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4 posts • Page 1 of 1
A bit of background (NOTE you can skip to the bottom if you want, main questions lie there).
I am a 17-year old student who is having trouble in making a good lab design for enzymes (I chose lactase since the teacher told me it was relatively fast and easier to handle) having trouble in terms of finding an 'easy' way to assay.
I decided to make my design and research question focus around this possible idea: How do varying concentrations of heavy metal ions mixed with lactase affect the enzymes activity?
Obviously the responding variable would be the concentration of glucose and galatactose
(Inspired by this lab http://www.pjoes.com/pdf/11.3/251-254.pdf)
Now my problem is that in my school, I lack the proper resources to do a good assay (that is why i switched from pepsin to lactase) and after doing some surfing on the web for good assays, I came across these:
"A STANDARD ASSAY MIXTURE for this experiment contains the components listed below. You will be making this solution several times for each part of the experiment.
1.0 mL of lactose stock solution (100 mg/mL)
1.0 mI, of pH 7.0 buffer
2.0 mL of distilled water
A) MAKING THE ENZYME SOLUTION
Put 25 drops of Lactaid® into 25 mL of distilled water. Mix the solution by inversion several times and store it on ice until needed."
"Assay Method: A chromogenic substrate ONPG (o-Nitrophenyl-b-D-galactopyranoside) is used for the assay.
3.0ml of the substrate solution which contains 200 mg of ONPG per 100 ml of 0.1 M McIlvaine buffer, pH 4.5, is added to 1.0 ml of diluted enzyme solution. After 10 min. incubation of 30°C, reaction is stopped by adding 1 ml of 1M Na2CO3 solution. Then the absorbance at 420nm is measured with a spectrophotometer."
(http://www.mpbio.com/detailed_info.php? ... ountry=223)
Now here is my problem: I am only in bio 35 and I have no clue as to how to actually prepare the assay solution even though the instructions are there, and as to how to use the assay solution.
For example, for this lab I wanna keep the amount of substrate constant, the amount of pH constant, and the amount of enzymes constant. For one particular method (http://biology.clc.uc.edu/fankhauser/La ... .Oct09.pdf) it says to grind up and suspend 100 units (or mg)/mL. I want to do this, except I have no clue how to actually achieve this or do this (for the last link, I got confused at the 9000 vs 3000 unit tablets, I assume that means 9 grams versus 3 gram tablets of lactase).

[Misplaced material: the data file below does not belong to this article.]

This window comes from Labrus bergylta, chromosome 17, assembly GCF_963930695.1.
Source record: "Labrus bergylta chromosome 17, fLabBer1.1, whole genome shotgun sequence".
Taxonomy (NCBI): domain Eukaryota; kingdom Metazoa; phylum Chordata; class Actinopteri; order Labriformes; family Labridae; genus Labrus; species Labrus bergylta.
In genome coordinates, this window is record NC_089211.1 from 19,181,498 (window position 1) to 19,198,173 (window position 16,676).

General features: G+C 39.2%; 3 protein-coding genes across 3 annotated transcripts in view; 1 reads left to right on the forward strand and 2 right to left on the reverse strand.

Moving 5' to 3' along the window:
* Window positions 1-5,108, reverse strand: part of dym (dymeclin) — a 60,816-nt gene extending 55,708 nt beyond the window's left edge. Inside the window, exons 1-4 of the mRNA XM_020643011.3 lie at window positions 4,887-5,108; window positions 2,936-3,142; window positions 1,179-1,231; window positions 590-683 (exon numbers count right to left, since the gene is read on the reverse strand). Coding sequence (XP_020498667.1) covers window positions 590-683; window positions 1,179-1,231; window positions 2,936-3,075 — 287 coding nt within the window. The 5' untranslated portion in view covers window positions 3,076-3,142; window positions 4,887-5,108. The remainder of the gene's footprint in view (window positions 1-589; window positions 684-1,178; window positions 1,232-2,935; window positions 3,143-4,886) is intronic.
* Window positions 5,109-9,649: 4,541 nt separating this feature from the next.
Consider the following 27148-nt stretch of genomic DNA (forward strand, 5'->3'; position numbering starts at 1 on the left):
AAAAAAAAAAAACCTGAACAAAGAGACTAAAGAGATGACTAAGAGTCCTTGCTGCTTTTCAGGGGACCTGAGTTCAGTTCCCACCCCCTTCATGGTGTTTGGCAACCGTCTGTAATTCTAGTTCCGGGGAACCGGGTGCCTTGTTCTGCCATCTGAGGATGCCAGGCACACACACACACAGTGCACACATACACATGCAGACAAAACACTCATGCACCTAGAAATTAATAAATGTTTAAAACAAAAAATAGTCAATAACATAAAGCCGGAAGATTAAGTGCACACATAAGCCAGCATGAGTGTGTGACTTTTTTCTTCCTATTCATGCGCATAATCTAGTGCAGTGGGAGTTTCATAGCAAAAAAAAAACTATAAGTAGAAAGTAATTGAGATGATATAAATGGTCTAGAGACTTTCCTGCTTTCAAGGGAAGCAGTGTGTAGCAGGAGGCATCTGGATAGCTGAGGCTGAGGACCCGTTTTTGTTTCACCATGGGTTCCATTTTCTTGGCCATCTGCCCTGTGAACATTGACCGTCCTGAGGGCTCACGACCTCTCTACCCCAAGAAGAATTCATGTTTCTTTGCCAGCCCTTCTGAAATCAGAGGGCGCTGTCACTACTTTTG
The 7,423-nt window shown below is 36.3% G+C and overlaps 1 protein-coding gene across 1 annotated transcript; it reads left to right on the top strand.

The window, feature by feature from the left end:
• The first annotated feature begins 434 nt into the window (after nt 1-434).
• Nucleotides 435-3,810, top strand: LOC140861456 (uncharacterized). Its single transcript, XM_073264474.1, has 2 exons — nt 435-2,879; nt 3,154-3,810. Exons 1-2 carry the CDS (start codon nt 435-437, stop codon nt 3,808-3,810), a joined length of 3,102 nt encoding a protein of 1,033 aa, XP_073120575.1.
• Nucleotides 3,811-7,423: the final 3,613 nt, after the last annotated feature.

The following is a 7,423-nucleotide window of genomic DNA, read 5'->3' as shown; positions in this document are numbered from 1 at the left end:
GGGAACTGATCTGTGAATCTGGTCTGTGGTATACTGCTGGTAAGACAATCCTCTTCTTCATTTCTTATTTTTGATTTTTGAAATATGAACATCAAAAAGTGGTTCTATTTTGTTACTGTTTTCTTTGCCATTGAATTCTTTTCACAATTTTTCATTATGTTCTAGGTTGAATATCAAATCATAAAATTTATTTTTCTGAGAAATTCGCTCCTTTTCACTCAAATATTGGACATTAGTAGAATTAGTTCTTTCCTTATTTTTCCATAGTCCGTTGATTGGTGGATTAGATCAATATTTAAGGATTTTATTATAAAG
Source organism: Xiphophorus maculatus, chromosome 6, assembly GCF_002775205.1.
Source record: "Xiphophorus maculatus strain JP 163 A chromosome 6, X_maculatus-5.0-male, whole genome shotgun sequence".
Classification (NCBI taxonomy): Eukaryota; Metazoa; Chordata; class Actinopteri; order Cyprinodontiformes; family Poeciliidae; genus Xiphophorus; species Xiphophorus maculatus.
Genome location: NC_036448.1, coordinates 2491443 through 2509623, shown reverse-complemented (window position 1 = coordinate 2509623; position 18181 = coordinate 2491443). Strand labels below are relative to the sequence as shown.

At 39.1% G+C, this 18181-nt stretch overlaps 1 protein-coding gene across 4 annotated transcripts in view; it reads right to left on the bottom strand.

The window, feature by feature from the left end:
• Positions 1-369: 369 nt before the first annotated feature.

ALSO IMPORTANT: As I stated earlier my school is very limited in resources, but for my lab I kind of want to attain lots of quantifiable (and maybe some qualitative) data as to the enzymatic activity (so I can do a chi-square and t-test; I would also do 10 trials for 6 different concentrations of heavy metal ions (aluminum ions)).
This leads to the overall arching question: is there a simple way to assay the enzyme that does not use spectrophotometry (do not know how to use and I also do not think my school has this) or obscure reagents (for example, when I was researching assays for pepsin, i came across several techniques that required certain regeants like the follin-reagent, which our school does not have) AND how do I prepare the reagents required (I would like to make a 100 mg/mL solution) (an example would be the assay here: http://capital2.capital.edu/faculty/wbecktel/Enzyme.htm ; this one looks particularly easier than the others).
There is also another problem, in terms of my research question, what is a compound that contains aluminum that when dissolved in one of these reagent or enzyme solutions does not react with the reagent itself (or will it even react?) and also just to clarify something: should I use the lactase solution immediately or can I wait a couple of minutes (I remember reading on one of these sites that it should be used quickly because it is unstable in certain reagents).
After this long post, i sort of feel like I understand more and that its not so bad of a problem but I would still like to clarify as to how to make a 100 mg/mL solution. I also do not know how to accurately record the enzymes activity other than by looking at the glucose and galactose concentration in a given period of time (in this case, 5 minutes); now the problem lies in what are some precise ways to measure the glucose concentration or galactose concentration for an assay mixture? ALSO I just figured out that I do not know what an appropriate concentration of heavy metal ions is for this particular experiment (just need to figure out the maximum amount of heavy metal ions per assay mixture)?
Sorry for the long post and if I came off somewhat incoherent but I suffer from a lack of understanding about most of this knowledge.
Thanks for any responses or feedback!
Who does not?
First of all, you are probably confused with qualitative and quantitative. Qualitative tells you only about the quality (present/absent), while quantitative tells you how much you have, so quantitative is better than qualitative.
Anyway, if I understand you correctly, you don't know, how to pipette your samples?
Cis or trans? That's what matters.
I guess it's 0.5% of some aluminium salt, right? So the amount of aluminium will be somewhat smaller. You can try For the first time, use some wider range (e.g. 0.01 - 10%) and after you will see the results, you can measure it more accurately for smaller range of your interest.
Once again, you can check Brenda database http://www.brenda-enzymes.info/ for some hint on inhibitor concentrations.
Cis or trans? That's what matters.
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